Tech Bytes contents
- An ambitious new framework for a data reliant world
- European Commission ecommerce action plan
- European framework for "notice-and-take-down" procedures
- Creating an integrated card, e-payments and mobile payments market for Europe
- Commission consults on technology transfer agreements
- Public sector information: EU open data proposals
- Public sector – UK government advocates new strategic approach to procurement
- Let's call the whole thing off – outsourcing exits
- Mobile money: seizing the opportunities
The Technology Transfer Block Exemption (TTBER) is a key piece of EU legislation for anyone involved in IP licensing, particularly patents, know-how and software. It determines how EU competition rules apply to licensing agreements for patents, know-how and/or software copyright (note that other forms of copyright licensing, for example media rights, are not covered by the TTBER). The way that IPR holders license their rights to other market participants is crucial for achieving the right balance between stimulating innovation and preserving a level playing field in the internal market. The TTBER creates a safe harbour for non-problematic technology transfer agreements and the accompanying Guidelines provide detailed guidance on the application of the TTBER and on the principles to be applied when assessing whether licensing agreements might be anti-competitive.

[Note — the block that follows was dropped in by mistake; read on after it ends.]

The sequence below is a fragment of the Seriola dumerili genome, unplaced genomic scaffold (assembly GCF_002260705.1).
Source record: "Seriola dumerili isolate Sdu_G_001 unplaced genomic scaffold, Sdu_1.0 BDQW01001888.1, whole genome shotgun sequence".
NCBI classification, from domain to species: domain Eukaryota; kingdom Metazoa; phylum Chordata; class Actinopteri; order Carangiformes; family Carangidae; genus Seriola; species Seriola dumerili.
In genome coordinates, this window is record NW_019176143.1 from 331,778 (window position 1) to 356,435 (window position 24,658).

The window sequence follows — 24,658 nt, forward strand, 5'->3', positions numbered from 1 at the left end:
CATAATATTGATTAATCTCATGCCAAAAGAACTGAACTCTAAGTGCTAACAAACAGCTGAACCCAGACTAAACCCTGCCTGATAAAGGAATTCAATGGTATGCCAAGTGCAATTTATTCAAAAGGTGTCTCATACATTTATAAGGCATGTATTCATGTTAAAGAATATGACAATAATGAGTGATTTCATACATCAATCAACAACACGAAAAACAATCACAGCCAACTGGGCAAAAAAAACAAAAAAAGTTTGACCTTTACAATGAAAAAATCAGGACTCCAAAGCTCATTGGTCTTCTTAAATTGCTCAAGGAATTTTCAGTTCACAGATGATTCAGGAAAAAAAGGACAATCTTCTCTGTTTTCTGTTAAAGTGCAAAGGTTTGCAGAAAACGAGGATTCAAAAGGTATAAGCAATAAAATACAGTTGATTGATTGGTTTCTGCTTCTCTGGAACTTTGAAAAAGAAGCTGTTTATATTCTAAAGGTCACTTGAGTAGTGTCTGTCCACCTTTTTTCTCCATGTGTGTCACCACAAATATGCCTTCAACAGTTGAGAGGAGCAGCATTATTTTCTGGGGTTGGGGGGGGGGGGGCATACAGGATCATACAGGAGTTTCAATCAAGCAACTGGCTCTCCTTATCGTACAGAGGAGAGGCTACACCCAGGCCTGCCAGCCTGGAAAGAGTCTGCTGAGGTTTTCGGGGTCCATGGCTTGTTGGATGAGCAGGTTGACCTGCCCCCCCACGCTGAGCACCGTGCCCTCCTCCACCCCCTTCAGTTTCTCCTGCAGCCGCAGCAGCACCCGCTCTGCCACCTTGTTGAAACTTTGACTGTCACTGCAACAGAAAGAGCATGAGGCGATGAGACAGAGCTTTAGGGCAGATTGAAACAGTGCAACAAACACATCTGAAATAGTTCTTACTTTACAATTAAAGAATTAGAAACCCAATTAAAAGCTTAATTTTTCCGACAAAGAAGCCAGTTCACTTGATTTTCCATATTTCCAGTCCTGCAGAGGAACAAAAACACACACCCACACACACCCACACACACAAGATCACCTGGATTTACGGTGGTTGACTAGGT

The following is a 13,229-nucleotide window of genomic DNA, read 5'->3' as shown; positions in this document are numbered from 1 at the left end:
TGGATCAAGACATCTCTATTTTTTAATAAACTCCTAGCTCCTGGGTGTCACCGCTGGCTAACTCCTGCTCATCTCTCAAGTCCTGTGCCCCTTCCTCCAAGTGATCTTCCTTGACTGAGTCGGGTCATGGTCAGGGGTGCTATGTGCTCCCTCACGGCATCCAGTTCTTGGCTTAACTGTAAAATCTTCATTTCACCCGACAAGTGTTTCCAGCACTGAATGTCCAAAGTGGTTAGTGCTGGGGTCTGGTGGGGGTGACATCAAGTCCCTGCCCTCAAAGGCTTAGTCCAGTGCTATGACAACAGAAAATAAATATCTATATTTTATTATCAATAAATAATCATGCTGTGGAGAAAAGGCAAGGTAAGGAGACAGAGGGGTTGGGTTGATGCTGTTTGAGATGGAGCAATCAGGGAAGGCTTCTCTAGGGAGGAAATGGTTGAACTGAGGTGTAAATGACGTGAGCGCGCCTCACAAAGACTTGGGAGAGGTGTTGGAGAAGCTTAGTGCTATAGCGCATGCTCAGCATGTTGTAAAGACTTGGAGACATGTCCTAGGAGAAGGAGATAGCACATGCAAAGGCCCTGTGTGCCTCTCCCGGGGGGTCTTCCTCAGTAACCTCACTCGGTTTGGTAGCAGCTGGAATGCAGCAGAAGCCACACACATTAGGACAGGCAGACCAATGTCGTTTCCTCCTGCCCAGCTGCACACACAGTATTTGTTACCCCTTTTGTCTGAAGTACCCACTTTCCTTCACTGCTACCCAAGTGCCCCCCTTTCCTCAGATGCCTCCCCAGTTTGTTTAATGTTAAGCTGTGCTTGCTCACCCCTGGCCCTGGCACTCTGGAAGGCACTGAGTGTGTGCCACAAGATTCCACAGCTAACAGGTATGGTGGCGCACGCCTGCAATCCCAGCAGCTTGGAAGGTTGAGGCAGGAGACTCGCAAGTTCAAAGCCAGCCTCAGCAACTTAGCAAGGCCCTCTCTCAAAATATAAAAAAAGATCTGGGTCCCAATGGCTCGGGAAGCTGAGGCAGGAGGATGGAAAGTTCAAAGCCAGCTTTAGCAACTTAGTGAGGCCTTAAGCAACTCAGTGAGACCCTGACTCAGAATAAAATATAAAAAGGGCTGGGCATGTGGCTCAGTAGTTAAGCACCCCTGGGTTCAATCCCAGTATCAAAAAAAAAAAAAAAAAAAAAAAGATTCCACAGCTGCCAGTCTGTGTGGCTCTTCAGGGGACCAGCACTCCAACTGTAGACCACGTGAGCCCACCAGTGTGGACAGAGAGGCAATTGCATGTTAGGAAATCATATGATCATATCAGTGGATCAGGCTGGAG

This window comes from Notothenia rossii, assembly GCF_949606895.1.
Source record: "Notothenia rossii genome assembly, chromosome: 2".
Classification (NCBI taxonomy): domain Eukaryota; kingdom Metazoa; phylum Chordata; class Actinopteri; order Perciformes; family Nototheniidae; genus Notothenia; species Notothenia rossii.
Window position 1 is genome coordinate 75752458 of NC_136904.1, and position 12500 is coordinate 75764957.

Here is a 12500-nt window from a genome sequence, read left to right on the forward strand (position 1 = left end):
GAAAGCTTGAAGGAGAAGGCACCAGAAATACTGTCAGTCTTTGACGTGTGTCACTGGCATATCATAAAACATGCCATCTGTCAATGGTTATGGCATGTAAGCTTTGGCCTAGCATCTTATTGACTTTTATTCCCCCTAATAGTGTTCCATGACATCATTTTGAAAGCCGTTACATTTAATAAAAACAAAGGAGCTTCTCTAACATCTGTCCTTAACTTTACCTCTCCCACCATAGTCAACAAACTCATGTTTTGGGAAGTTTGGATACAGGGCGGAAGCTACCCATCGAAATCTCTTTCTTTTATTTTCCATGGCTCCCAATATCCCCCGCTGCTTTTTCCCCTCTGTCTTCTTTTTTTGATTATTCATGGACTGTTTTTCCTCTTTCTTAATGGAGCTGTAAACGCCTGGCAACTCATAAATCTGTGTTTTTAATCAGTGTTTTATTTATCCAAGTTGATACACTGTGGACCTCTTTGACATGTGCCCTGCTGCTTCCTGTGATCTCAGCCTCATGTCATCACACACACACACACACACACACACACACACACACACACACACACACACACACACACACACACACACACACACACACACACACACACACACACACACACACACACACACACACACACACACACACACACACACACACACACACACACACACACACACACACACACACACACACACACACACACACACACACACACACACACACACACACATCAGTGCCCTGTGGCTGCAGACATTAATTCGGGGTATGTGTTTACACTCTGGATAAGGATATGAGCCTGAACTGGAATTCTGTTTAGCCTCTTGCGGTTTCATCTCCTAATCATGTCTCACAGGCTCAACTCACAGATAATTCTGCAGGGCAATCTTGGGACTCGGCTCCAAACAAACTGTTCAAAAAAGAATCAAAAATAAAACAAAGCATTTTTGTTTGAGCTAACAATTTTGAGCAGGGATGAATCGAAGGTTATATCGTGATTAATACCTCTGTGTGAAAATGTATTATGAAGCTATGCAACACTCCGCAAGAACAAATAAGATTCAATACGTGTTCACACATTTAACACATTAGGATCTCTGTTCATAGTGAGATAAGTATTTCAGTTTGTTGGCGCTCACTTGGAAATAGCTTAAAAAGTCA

The TTBER and Guidelines expire on 30 April 2014 and, on 6 December 2011, the European Commission launched a consultation on how the EU rules governing IP licensing might be revised after that date. No firm proposals have been put forward as yet. The Commission is in "listening mode" and seeks the views of anyone who has practical experience in applying the TTBER or who deals to a significant extent with technology transfer agreements.
Since the TTBER was adopted in 2004, there have been few published decisions on its application. This could be a sign either that the legislation is working well or that the Commission has other priorities (or possibly both). The Commission's experience of IP cases in the past decade or so has focused on big cases of abuse of dominance or patent pooling, neither of which are covered by the TTBER. Comments from interested parties and stakeholders will therefore be a key element in framing the Commission's policy in relation to IP licensing agreements for perhaps the next 10 years.
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